Angola Mulls Manufacturing Russian Military Equipment

April 24, 2019

By Kester Kenn Klomegah

As it was, indeed, looking for profitable business, investment and trade rather than development aid, Angola, a south-central African republic, announced corporate plans to diversify its state business away from purchasing to fully-fledged manufacturing of Russian military equipment for the southern African market, and most possible other regions in Africa.

While heading a delegation for a four-day visit from April 2-5 on an invitation from the Kremlin, President João Lourenço, said in an exclusive interview with the local Russian media, Itar-TASS, that Angola is one of the principal buyers of Russian arms and his country wants, not only buy but also to produce them, – outlining the government’s grandiose plan.

“As for our military and technical cooperation with Russia – it will continue and be deepened. We would like to evolve from our current state of purchasers of Russian military equipment and technologies towards becoming the manufacturers and having an assembly plant of Russian military equipment in our country,” he told the news agency.

Although this was the Angolan leader’s first official visit to Russia in this capacity, he has first-hand knowledge about the Russian capital, since he studied at the Military-Political Academy in 1978-1982.

Russian Defense Ministry and Rosoboronexport have made no official comment on the alleged deals, but local Russian financial newspaper Vedomosti said, in essence, such highly military deal with Angola could offer Russia a conduit to the southern region and would cement its position as a controlling super power in the weaponry market.

Over the years, Russia has made “military-technical cooperation” as an important part of its foreign policy objectives with Africa. According to Angola’s Defense Minister Salviano de Jesus Sequeira, Russia has already delivered six SU-30K fighter jets to Angola this year and two more are expected by the end of May.

Besides, Sequeira said the country is interested in buying Russian S-400 air-defense systems, but there is no talks because of economic difficulties, and only adding that “Angolan armed forces are used to work with Russian weapons” because of that the military cooperation between the two countries will last forever.

According to Ministry of Defense website report, Russia agreed to supply arms and military equipment to Angola worth US$2.5 billion, including spare parts for the Soviet-made weaponry, light weapons, ammunition, tanks, artillery and multi-purpose helicopters.

In a research report titled “Angola: Russia and Angola – the Rebirth of a Strategic Partnership” that was released by the South African Institute of International Affairs (SAIIA), the authors Ana Christina Alves, Alexandra Arkhangelskaya and Vladimir Shubin acknowledged that “defense remains the most solid Russia-Angolan cooperation dimension. To date, Russia is Angola’s most strategic military partner.”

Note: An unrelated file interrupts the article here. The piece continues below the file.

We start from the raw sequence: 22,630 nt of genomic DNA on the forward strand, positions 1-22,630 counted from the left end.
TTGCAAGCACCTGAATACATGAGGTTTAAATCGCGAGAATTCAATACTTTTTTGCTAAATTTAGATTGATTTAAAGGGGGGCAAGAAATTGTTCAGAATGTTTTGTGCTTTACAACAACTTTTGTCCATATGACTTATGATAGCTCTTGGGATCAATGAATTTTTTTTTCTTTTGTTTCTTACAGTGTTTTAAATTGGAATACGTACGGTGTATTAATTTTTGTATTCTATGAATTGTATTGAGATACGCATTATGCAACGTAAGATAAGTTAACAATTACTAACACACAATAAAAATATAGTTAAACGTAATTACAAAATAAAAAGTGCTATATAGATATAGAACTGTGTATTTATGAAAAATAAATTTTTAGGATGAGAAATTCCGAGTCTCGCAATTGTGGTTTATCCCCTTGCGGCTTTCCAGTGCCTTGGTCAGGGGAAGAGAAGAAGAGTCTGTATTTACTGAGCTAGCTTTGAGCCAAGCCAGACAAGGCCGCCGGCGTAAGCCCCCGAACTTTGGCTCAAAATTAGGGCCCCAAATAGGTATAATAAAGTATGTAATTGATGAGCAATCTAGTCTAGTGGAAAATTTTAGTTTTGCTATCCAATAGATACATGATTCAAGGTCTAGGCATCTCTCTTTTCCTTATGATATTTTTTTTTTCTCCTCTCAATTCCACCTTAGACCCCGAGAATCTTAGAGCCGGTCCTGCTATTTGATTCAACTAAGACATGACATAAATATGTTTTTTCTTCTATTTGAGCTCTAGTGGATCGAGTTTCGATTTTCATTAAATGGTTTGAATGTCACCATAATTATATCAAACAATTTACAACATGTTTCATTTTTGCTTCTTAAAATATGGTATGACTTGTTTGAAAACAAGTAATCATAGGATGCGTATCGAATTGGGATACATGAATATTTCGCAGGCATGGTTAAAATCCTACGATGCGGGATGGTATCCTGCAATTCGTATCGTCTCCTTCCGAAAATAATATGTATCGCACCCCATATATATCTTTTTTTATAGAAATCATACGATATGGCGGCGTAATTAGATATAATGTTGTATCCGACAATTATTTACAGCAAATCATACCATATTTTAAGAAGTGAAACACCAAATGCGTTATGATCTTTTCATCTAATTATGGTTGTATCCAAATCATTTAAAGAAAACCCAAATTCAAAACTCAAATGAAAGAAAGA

Ana Christina Alves, a Senior Researcher at the Global Powers and Africa Programme, South African Institute of International Affairs (SAIIA), explained further to me that “the military equipment is, undoubtedly, the largest and most profitable side of Russia’s trade with Africa – which the figures unfortunately don’t feature in official bilateral trade data. If these were included, the bilateral trade volume would appear much more impressive. This is, perhaps, the strongest dimension of Russia’s dealings in Africa at present, but because of the nature of the business very little is known outside military circles, so hard to get the actual picture.”

“Of course, it is better and cheaper to have such armaments assembled in Angola than purchasing ready-made ones directly from Russia. It will enable technology transfer and improve the technical knowledge and experience of Angolans while possibly turning that country into a getaway for Russian arms and military equipment to the wider central and southern African region,” Professor Shaabani Nzori, Expert on foreign policy based in Moscow, told me in the interview discussion.

It would help Russia gain fully-fledged foothold in that market for its military industry, one of the few comparative advantages that Russia currently has over other arms’ producing countries. So, it is a win-win situation for both these two countries, he added assertively.

On the other hand, concerning trafficking and proliferation of Russian arms in Africa as a result of such cooperation between Russia and Angola, even without them at the moment, Russian, American, Chinese, European, North Korean, Iranian, Israeli arms are already in abundance in continent. But it’s expected that the Russian-Angolan deal helps to mitigate, if not exclude altogether, such a development,” Shaabani further informed.